It’s all bog-standard organising stuff – nothing revolutionary – but it works for us.  We’re accustomed to budgeting money and so we’ve just applied the same principles to budgeting our time.  It means we make a decision once, record that decision in a chart or on a device, and then just get on with it.  It sounds counter-intuitive, but stronger discipline has made our family more relaxed and more flexible than before.  Funny, eh?

  3. What a great post – I didn’t realise how much is spent doing things that really don’t count for much and how much time I have wished away until I read this. I am going to make a conscious effort to be present in the moment and cut down on my time wasting activities.

    Have a great day !

  4. Now that my kids are older (one at Uni, one in high school) the workload has lightened, but I get less done – precisely for the reasons you list! I have always found that, the busier I am, the more I get done, which is quite counterintuitive! When my boys were small and I was working full-time, my lifesaver was finding FlyLady (sort of a free online home/life management guru 
    http://flylady.net/) who helped me establish daily/weekly/monthly routines and schedules for everything from menu planning to family fun to decluttering.  Just as you say, it’s all about sticking to a schedule – thanks for the reminder!

  5. I am with you on this. The power to be productive is in our own hands and sometimes slowing it down and focussing is the way to enjoying and utilizing your time in the day.

    Thankyou fot this. I am off to the vegetable garden now.

  6. Must be something in the air. Yesterday I made almost the exact same conclusions. I’m doing a little test (Idea from Ramit Sethi who does excellent, if long-winded, finance stuff) for the next week I’m turning off the Internet from 8-3 and I’ll see how that feels and, more importantly, how many words I write a day. Imagine. Shall we make a pact!

  7. If we spend all of our time waiting on the right moment, events, life to be just so-and-so, we miss out on all that’s happening in it right now.  And what great ideas you have as a starting point. 

    I’ve gotten out of practice again lately, so thanks for the reminder to really stop, look and listen to my loved ones.  Found myself recently having teenage daughter/son come into the living room, mumble a few things, I mumble back and a few minutes later don’t even remeber what the exchange was all about as I was engrossed in something else.

    However, I am always all about seizing the moment, taking a chance, making a change, doing what’s right for me NOW rather than later.  Not staying in a miserable job….waiting for each weekend to roll around.  Not trying something new as the time might not be just right.  Waiting, waiting, ….well we might just wait forever and we don’t have forever.

    Me being the yoga-type, I come back to the breath.  I notice my breath and it brings me back into the moment.  I began blogging with the notion/subject of paying attention to each moment, but seems I’ve gotten sidetracked lately.  Good luck with your own strategies!

  8. These are great tips Kirsty and I’ve been nodding along whilst reading. Going offline is something that’s worked for me. I don’t have things on automatic on my phone anymore. It means I have to open my mail or Facebook to check for messages. It’s hard at first, but does mean that I can concentrate on other things when I should be.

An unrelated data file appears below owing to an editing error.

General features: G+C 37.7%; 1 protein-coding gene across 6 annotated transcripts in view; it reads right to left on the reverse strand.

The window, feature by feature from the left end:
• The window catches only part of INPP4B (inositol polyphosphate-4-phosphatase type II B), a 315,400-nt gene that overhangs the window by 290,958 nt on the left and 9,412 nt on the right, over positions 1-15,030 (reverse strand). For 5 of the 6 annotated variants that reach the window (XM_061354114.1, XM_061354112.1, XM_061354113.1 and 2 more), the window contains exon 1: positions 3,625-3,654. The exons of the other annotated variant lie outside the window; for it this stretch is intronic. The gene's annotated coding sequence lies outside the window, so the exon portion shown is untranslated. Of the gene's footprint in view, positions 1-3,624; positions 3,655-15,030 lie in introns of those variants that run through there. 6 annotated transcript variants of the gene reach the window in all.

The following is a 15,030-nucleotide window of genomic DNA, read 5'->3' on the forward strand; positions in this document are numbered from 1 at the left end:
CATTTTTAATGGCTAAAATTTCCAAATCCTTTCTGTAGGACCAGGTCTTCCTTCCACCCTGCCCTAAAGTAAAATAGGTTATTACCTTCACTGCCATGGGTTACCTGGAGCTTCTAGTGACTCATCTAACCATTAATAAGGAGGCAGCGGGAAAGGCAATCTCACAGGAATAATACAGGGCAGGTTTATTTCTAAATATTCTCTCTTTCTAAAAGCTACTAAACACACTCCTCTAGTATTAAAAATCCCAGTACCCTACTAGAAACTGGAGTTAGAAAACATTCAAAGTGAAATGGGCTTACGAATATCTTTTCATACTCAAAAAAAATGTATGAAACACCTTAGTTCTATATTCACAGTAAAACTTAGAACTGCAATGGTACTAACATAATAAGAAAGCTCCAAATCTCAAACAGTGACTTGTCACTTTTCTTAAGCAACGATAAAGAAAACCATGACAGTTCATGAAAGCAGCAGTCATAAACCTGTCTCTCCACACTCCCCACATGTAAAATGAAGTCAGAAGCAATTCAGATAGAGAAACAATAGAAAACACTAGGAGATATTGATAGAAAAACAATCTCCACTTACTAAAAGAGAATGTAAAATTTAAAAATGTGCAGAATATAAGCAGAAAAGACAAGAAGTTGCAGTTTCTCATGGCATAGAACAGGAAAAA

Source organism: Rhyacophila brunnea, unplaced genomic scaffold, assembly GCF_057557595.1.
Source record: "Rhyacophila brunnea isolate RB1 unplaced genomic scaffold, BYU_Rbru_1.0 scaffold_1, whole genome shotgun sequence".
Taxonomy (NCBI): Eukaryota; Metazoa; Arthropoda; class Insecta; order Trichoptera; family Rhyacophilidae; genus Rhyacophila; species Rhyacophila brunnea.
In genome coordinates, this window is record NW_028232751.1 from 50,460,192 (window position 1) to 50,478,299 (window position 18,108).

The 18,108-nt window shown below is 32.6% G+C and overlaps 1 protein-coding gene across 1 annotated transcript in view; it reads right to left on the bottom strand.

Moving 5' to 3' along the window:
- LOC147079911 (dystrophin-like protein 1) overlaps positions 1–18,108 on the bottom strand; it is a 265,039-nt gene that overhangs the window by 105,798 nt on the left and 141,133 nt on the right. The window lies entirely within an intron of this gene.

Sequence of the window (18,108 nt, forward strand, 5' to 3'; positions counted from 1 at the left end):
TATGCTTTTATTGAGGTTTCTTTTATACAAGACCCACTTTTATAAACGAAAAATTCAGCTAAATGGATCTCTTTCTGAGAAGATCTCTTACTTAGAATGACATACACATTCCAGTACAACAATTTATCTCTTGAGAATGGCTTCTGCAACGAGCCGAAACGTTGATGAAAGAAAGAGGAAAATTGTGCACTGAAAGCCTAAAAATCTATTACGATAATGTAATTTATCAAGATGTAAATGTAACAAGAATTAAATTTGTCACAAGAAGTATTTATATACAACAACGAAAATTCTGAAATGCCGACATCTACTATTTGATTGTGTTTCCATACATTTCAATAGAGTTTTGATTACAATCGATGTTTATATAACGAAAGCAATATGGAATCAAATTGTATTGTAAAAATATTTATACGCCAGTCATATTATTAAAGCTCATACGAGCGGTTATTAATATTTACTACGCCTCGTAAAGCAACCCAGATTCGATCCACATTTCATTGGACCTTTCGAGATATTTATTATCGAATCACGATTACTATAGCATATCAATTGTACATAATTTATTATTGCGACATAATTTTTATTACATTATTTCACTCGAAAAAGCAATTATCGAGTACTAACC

Love the looking a child in the eye.
    Good luck.

  9. valentina vaselli says

    keeping off line is the reasn i resist not to buy a smart phone:  i already use a lot the  with skype and fb to keep in touch and get company while home, so i restrain myself from having a mobile that goes on internet: which means whenever i am away from pc or out of home, i dont put a second of my attention into updates or emails, everything can wait for when im back home and i still can plug off 100% during weekends and vacations.
    it may sounds strange but being italian i have a lot of discipline in my daily life from cooking: the fact that everyday i do spend some time cooking lunch and dinner gives me time to make something practical, sometimes creative, with my hands and clear off the brain from everything else: while cooking there is no other multitasking that breaks in.
    multitasking is necessary but exhausting and steal you away from the moment in which you make something,cooking is my multitasking-free moment of the day

  10. Bravo! Great post! I needed to read number 2… why must i glue my phone to my hand?! 

  11. Oh how I love this post. Like many people reading it, I pictured how much I do this too. Connectedness, in the real sense gets hard the more technology is involved. BTW, I’ve only travelled to Doha twice for work but in my short time there I just fell in love with it.

  12. Wise words!  I’ve always tried to enjoy something about each age & stage my kids are in, some ages are easier than others, but there’s always something to appreciate.

  13. These are great, simple, doable things. Thanks for sharing. I’m working on #3 and #5 these days. Scheduling my day and sticking to it is harder than it sounds (I was supposed to be offline 20 minutes ago). And stopping and really seeing my kids is such a gift, when I remind myself to do it!

  14. These are all so true, but I especially like the last one. I know there are many times that I am talking to my kids while doing something else, so not really present. Looking at someone forces you to pay them the attention they deserve. Thanks for the reminder.

  15. We are in the middle of a holiday week between moving from the UK back to Australia. It has been awful. I have been cross with the kids and myself. I was thinking about how to let them know I love them, even when it all gets too much. I think proper eye contact is something I can do! I appreciate your practical, calm take on things. I am not a real expat, but this week I feel I qualify, just a little bit! x

Speak Your Mind